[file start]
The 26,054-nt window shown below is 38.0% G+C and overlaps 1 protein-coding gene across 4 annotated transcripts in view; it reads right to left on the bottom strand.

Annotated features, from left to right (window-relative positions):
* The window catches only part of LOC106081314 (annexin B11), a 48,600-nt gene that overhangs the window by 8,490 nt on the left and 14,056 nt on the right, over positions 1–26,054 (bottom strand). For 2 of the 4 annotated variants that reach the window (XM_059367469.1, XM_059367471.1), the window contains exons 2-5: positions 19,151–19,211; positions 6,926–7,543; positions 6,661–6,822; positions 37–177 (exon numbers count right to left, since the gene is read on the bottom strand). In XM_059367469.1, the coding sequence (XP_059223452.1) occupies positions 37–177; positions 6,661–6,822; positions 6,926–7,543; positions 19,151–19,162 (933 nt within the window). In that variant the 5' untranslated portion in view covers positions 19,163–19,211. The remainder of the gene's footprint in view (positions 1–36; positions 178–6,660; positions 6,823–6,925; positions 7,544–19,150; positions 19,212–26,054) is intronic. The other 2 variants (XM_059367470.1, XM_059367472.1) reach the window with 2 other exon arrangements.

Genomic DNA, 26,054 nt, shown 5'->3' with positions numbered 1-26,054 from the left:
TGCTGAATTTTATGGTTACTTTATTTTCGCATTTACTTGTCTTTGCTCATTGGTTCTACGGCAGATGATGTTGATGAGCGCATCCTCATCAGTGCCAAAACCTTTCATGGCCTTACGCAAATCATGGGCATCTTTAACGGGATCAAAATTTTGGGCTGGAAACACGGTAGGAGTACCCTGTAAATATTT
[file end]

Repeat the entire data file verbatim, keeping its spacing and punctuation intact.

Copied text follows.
The 26,054-nt window shown below is 38.0% G+C and overlaps 1 protein-coding gene across 4 annotated transcripts in view; it reads right to left on the bottom strand.

Annotated features, from left to right (window-relative positions):
* The window catches only part of LOC106081314 (annexin B11), a 48,600-nt gene that overhangs the window by 8,490 nt on the left and 14,056 nt on the right, over positions 1–26,054 (bottom strand). For 2 of the 4 annotated variants that reach the window (XM_059367469.1, XM_059367471.1), the window contains exons 2-5: positions 19,151–19,211; positions 6,926–7,543; positions 6,661–6,822; positions 37–177 (exon numbers count right to left, since the gene is read on the bottom strand). In XM_059367469.1, the coding sequence (XP_059223452.1) occupies positions 37–177; positions 6,661–6,822; positions 6,926–7,543; positions 19,151–19,162 (933 nt within the window). In that variant the 5' untranslated portion in view covers positions 19,163–19,211. The remainder of the gene's footprint in view (positions 1–36; positions 178–6,660; positions 6,823–6,925; positions 7,544–19,150; positions 19,212–26,054) is intronic. The other 2 variants (XM_059367470.1, XM_059367472.1) reach the window with 2 other exon arrangements.

Genomic DNA, 26,054 nt, shown 5'->3' with positions numbered 1-26,054 from the left:
TGCTGAATTTTATGGTTACTTTATTTTCGCATTTACTTGTCTTTGCTCATTGGTTCTACGGCAGATGATGTTGATGAGCGCATCCTCATCAGTGCCAAAACCTTTCATGGCCTTACGCAAATCATGGGCATCTTTAACGGGATCAAAATTTTGGGCTGGAAACACGGTAGGAGTACCCTGTAAATATTT